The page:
t’s well put together and lacks a lot of features that would classify the firearm in the budget category. The Springfield Saint Victor goes beyond that and gives you tons of extra features.
As I mentioned, the stock and pistol grip are BCM made Gunfighter models.
The Gunfighter pistol grip has a sharp downward angle that is more comfortable than the A2 nubby grip. It allows you to pull the gun rearward and into your shoulder.
The grip also has a small storage compartment for the little goods you can store, like small parts, tools, and skittles.
Gunfighter stocks have a feature I consider very important–it’s beard friendly.
I didn’t grow this hipster beard for guns to pull on it. The Gunfighter stock carefully avoids that.
I guess it also offers you a solid cheek weld, easy adjustment, multiple sling points, and a robust wiggle free design. That’s all-important too, I guess. It is an excellent stock, and its plenty comfortable.
In front of the stock is a staked receiver end plate with a QD mount, which is a nice little touch.
The trigger is a nice flat-faced design inside of an enlarged trigger guard for use with gloved hands. The trigger isn’t matched grade drop-in good, but it’s very nice for a stock trigger. I like the flat-faced design and feel it gives me more control over the trigger.
I’m not sure if it makes a real difference, but flat-faced triggers are more comfortable to me. The trigger components have a NiB coating that makes everything a little smoother. This single-stage trigger is heads and tails above a mil-spec style trigger.
The lower is outfitted with Springfield’s Accu-Tite system. This takes the form of a user-adjustable screw located in the lower. It’s adjustable by the end-user and allows you to tighten the connection between the upper and the lower receiver.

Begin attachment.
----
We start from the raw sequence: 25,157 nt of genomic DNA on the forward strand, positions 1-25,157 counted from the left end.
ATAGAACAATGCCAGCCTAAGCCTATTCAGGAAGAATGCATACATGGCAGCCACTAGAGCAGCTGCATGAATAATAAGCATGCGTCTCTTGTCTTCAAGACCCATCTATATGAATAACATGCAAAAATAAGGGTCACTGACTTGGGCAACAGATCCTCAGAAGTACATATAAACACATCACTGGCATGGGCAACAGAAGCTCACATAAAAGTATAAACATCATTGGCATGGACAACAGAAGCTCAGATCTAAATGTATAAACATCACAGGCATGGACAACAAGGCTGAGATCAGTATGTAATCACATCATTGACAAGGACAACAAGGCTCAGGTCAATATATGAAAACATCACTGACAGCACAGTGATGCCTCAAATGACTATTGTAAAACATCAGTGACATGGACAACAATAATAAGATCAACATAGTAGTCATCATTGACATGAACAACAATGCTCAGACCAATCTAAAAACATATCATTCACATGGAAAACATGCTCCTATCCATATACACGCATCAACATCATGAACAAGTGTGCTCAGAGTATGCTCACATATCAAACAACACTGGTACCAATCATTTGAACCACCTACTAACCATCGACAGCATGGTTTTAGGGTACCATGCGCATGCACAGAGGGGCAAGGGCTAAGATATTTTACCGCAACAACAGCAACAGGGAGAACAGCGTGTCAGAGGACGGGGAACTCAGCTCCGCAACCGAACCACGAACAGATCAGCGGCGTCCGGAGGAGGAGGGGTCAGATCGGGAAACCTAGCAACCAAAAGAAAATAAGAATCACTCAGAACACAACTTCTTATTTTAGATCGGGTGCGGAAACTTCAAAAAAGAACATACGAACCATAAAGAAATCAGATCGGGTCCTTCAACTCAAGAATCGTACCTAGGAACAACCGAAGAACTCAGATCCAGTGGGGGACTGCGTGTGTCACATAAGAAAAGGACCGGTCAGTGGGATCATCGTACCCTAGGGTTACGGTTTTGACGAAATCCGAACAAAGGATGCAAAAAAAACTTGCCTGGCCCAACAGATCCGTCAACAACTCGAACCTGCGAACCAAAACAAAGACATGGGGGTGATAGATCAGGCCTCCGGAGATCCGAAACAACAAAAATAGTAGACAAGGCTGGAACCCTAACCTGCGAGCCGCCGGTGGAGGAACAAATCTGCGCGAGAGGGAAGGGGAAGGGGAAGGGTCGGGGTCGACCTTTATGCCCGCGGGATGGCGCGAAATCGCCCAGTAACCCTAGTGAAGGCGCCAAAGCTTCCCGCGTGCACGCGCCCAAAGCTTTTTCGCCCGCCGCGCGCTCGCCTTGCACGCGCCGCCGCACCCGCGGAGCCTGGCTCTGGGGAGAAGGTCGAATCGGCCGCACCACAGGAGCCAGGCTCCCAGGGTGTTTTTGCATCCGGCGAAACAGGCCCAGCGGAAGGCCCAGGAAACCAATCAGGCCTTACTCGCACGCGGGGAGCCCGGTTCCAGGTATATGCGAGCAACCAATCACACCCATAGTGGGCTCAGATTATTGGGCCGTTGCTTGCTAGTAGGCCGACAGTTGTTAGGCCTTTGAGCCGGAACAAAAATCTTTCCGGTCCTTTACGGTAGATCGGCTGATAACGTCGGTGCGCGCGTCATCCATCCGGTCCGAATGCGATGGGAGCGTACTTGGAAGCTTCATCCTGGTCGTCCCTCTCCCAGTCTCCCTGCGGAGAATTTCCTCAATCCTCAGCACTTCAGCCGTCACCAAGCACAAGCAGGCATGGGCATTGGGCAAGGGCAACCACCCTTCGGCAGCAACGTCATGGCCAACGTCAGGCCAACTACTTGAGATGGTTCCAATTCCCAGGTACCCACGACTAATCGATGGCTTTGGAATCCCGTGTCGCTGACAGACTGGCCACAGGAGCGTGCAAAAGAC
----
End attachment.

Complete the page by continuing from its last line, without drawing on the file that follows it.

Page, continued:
The Accu-Tite eliminates that sloppy fit between an upper and lower. If you’ve ever chosen an upper by company A and a lower by company B, you may have experienced this slop. You can adjust the screw to tighten it more, but this will make it harder to disassemble.
The good news is mine came from the factory nice and tight, and I can still take the upper off the lower easily enough.
The M-LOK handguard comes all the way to the end of the barrel, and the muzzle device is the only thing sticking out.
The handguard does allow for that Costa style C-Clamp grip if you like that sort of thing. M-LOK slots run up and down the rail makes it easy to attach accessories wherever you want them.
It comes fitted with a muzzle brake that reduces recoil.
The muzzle brake has two slots, one larger than the other, and this shoots the gas sideways. It does a fantastic job of reducing recoil and also making your gun very loud.
Way louder than an AR should be.
The muzzle device is efficient, though, and the gun barely moves. It feels like an AR with a 20-inch barrel. Super smooth, low recoiling with minimal muzzle rise.
Hitting the Range
AR-15s are typically all pretty much the same when it comes to handling. Recoil, handling, and even triggers all fall within a very standard design and look.
I will say the Saint Victor isn’t exempt from those descriptors.
The Saint Victor simply does it in a smoother manner. It does have less recoil than most ARs, and the brake does its job. The trigger is more fluid and lighter than MIL-SPEC ARs, and the stock and grip contribute to improving the already awesome AR 15 ergonomics.
The real difference between the Saint Victor and most ARs is how lightweight it is. This low weight makes it easier to hold up for more extended periods, and quicker to get on target from a low ready or when transitioning from target to target.